Tinnitus is ringing or noise in the ears. This problem appears about 1 in 5 people. It is not condition in your ears that happens alone. It happens because of underlying condition . These underlying conditions can be ear-injury, circulatory system disorder and age-related hearing. This condition can bother you sometimes. But you should not worry about it. It is not serious problem. Sometimes can be worse, but this happens as the years pass by. But there is treatment that can improve your situation. Many times treating an identified underlying cause has helped. Other treatments are masking the noise and it feels like you have dissolved the problem, but it is still there.
Is it serious? In rare cases it is a sign of serious disease. For many people which are having it, this condition might come and go and be just a small irritation. Sometimes, it can affect on everyday activities. In some cases, tinnitus could be the reason for depression, affect concentration, insomnia and could be very distressing. In many cases tinnitus is getting better as the time passes by. But also, it is very important to ask for medical advice to be sure if an underlying cause can be a reason for it. Your doctor will find ways to cope with the problem. People who have been on music concert are the most affected with a risk to have tinnitus. [2,3]
Types : There are two known types of tinnitus in the medicine:
- Subjective tinnitus : in this condition, sounds can be heard only by you. This is the most common type of this disease. Subjective tinnitus is usually linked to the problems that are affecting your hearing. 
- Objective tinnitus : in this condition, sounds can be heard by you and your doctor, when he or she listen to your ears through a stethoscope. This type, It is not very common. Mostly it happens because you had physical problem in your past. This problem could be narrowing of your blood vessels.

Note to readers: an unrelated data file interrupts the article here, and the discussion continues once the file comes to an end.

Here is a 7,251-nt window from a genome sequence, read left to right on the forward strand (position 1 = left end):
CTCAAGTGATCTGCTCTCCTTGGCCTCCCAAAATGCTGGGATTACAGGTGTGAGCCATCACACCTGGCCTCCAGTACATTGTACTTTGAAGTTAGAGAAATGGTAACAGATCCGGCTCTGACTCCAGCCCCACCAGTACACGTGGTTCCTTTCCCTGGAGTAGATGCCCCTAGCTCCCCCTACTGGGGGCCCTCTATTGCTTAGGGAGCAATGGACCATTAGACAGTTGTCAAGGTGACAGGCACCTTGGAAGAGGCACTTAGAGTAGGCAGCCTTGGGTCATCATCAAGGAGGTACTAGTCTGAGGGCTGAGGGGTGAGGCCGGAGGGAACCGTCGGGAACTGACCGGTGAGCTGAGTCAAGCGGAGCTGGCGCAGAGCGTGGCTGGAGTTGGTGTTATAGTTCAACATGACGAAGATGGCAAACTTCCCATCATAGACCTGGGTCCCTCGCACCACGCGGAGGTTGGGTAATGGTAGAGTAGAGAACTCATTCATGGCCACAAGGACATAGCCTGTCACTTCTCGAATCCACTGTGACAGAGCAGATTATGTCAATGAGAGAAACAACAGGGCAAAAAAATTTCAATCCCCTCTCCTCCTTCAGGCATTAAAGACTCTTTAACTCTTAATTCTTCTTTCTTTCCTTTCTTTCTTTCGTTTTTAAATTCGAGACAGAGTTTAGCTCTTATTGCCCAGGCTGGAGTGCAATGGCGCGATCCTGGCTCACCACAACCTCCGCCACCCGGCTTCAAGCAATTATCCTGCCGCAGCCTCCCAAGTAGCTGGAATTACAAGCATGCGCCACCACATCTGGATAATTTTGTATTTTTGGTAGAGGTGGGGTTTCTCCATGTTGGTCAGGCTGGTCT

Symptoms: When you feel sound in your ears, but you know that there is no outside sound, this could be a reason for you to doubt either you have tinnitus or not. Symptoms of tinnitus are next:
These kinds of symptoms can vary. It could be like a low roar to a high squeal. Sometimes, you can hear these sounds in one ear, but other times you are hearing these symptoms in the both ears. In some cases sound in your ears can be very loud and they will interrupt the right hearing. Because you feel loud sounds in your ear you will not be able of hearing outside sounds. You might feel like everything around you is not talking.
When to see a doctor? If you have tinnitus, you should visit your doctor. If you are constantly hearing noises in your ears, you should make an appointment with your doctor. She or he will check you and will make all the testes that are needed. If you have some respiratory infection like cold and your it is not improving within a week, than your doctor will give you the right medicines for you. You should see your doctor as soon as possible when you have been hearing loss or dizziness with the tinnitus; you have tinnitus that occurs suddenly or without an apparent cause.
Diagnosis of tinnitus: Your doctor will ask you about your symptoms and your medical history. Also, your doctor could test your head, neck and your torso because these could be underlying cause of your tinnitus. If there is a need to be surer, your doctor could look in your ears with auriscope ( the special instrument for ears testing and checking). The auriscope will help to your doctor to see your middle and outer ear. To identify the right causes for your tinnitus, your doctor could refer you to the specialist in a hearing and balance problems. You may see ENT (ear, nose and throat) surgeon or an audio-vestibular physician. You might need to have blood tests, CT or MRI scan and ultrasound. If your doctor has doubts that your tinnitus might be linked to jaw problems, than you might be referred to a dentist.
 Han BI, Lee HW, Kim TY, et al. Tinnitus: Characteristics, causes, mechanisms, and treatments. Journal of Clinical Neurology. 2009;5(1):11–9.
 Bagwandin V, Joseph L. A survey exploring awareness and experience of tinnitus in young adults. South African Journal of Communication Disorders. 2017;64(1):545.
 Moore DR, Zobay O, Mackinnon RC, et al. Lifetime leisure music exposure associated with increased frequency of tinnitus. Hearing Research. 2017;347:18-27.
 Haider HF, Bojic T, Ribeiro SF, et al. Pathophysiology of subjective tinnitus: Triggers and maintenance. Frontiers in Neuroscience. 2018;12:866.
 Salehi PP, Kasle D, Torabi SJ, et al. The etiology, pathogeneses, and treatment of objective tinnitus: Unique case series and literature review. American Journal of Otolaryngology. 2019;40(4):594-7.